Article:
Education Minister Line Beauchamp said she was not resigning from her dual roles because of violence and intimidation related to the student strikes this spring.
Making the announcement at a news conference alongside the premier, Beauchamp said she was actually leaving because she didn't feel like she was helping to solve the problem.
"I am not giving up in the face of vandalism and civil disobedience," said Beauchamp, who will resign her Montreal-area seat.
"I am resigning because I no longer believe I'm part of the solution."
The move leaves Premier Jean Charest with a wafer-thin majority in the legislature — where the Liberals hold 63 seats, the opposition and Independents hold 59, and there are three vacancies.
The new minister is actually the same one Beauchamp succeeded on the education file. Treasury Board President Michelle Courchesne will be adding a second major portfolio, taking on the education job she held from 2007 to 2010.
The treasury-board boss, responsible for keeping government expenses down, made it clear there was no intention to back down on the tuition hikes. While inviting students for continued talks, Courchesne added that the Liberals' university funding plan would be "put in motion."
There was ample evidence Monday that the student unrest, now into its 14th week, would persist.
Night-time protests were planned in Montreal immediately after Beauchamp's announcement. Some said their intention was to celebrate Beauchamp's resignation — while others said they wanted to emphasize that the problem was government policy, not the minister.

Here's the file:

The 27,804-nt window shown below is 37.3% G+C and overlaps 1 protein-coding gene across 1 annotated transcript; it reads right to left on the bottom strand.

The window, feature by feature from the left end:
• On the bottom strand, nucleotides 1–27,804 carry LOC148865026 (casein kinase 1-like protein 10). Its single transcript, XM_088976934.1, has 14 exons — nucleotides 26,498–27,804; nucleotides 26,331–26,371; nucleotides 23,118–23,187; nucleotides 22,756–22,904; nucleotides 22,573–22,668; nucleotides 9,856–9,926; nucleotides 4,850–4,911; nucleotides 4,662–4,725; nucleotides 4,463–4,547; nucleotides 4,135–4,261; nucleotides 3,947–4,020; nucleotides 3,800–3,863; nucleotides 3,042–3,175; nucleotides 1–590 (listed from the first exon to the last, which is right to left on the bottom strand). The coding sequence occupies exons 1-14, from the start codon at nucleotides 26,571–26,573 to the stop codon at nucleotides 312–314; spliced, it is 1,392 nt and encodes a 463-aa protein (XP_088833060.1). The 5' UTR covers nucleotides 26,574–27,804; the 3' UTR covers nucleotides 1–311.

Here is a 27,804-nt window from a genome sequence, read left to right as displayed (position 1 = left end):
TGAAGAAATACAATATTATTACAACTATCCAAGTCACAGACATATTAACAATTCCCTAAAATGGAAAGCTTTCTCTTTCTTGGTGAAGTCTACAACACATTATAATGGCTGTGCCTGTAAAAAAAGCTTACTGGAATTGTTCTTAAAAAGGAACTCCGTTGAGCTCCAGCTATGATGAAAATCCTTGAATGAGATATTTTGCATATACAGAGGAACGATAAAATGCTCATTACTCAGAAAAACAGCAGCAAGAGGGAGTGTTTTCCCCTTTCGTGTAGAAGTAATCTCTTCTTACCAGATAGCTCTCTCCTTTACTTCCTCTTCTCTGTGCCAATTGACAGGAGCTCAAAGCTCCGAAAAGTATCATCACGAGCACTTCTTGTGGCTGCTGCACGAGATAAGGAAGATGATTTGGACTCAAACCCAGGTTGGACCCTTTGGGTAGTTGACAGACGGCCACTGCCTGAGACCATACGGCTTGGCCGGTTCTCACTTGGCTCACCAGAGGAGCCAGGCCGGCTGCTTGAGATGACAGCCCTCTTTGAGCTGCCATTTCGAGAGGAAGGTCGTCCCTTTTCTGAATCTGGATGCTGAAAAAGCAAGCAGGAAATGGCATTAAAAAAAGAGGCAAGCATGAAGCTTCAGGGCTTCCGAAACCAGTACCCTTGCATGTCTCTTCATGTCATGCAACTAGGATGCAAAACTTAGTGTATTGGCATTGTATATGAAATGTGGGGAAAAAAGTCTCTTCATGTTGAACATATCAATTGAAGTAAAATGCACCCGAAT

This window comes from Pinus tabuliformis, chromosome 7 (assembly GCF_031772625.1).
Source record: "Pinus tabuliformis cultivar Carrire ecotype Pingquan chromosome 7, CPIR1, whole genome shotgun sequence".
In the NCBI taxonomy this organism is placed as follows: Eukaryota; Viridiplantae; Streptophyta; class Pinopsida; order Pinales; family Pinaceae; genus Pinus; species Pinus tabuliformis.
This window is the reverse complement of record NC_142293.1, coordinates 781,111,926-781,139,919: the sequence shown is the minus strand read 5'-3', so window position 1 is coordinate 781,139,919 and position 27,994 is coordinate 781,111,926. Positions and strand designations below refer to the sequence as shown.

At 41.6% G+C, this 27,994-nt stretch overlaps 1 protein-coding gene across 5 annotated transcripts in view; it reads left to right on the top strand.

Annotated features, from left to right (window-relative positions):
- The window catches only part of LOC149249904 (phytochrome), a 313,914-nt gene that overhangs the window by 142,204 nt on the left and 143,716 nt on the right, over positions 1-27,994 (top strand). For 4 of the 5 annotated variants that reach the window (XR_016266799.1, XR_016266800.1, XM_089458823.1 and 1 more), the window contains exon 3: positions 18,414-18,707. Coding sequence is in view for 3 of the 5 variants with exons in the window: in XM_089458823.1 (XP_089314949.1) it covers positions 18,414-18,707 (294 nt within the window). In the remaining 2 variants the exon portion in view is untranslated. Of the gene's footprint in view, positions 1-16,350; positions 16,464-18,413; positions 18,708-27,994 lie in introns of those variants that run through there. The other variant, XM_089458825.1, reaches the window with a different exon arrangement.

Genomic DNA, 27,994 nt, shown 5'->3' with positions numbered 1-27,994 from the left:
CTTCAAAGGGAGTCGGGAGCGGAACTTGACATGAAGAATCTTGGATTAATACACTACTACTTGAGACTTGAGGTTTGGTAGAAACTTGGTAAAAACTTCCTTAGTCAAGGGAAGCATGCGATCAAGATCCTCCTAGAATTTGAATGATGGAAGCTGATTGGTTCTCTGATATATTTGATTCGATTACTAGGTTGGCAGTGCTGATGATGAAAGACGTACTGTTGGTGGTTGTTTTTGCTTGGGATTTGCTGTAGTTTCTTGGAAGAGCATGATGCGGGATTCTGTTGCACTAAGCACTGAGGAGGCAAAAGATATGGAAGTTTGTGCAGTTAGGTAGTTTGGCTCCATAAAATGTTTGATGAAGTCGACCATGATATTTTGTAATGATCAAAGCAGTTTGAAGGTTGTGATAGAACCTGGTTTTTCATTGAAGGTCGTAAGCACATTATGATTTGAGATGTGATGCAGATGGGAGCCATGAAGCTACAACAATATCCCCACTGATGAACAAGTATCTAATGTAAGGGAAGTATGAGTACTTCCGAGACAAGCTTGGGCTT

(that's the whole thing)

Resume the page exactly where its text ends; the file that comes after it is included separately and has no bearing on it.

Earlier in the day there had been several incidents in and around the city, as protesters blocked the offices of the Ministry of Education on the city's south shore.
There were similar confrontations outside several schools, where protesters were seeking to challenge injunctions allowing classrooms to reopen. Police used chemical irritants and riot gear to break up crowds; one student suffered a head injury.
There were even scuffles outside the Montreal courthouse in which supporters of people accused of smoke-bombing the metro last week tried blocking journalists from grabbing images. They accused the media of being against their cause.
Meanwhile, less than a third of Quebec's post-secondary students remain on strike.
While most students have completed their school year, there remains a committed contingent of protesters — not to mention a chain-reaction of logistical problems around reorganizing the academic calendar after the conflict is resolved.
During her news conference, Beauchamp said she had spoken to student groups about letting a parliamentary committee study the issue of university funding.
She said she asked the students whether they trusted the people's elected representatives to study the question — and that on Monday they had refused.
Beauchamp is the latest of several key figures to resign during this, Charest's third term. An election could be held anytime from this spring to late 2013.
The first question Beauchamp faced at Monday's news conference was whether her resignation actually had more to do with reports about a Liberal fundraising event she attended, in the company of an alleged member of the Italian Mafia — and not the student crisis.
Beauchamp replied that she did not know the person in question. She is the second deputy premier Charest has lost in recent months, after Nathalie Normandeau.
Note to readers: This is a corrected story. An earlier version listed the number of legislature without mentioning three vacancies
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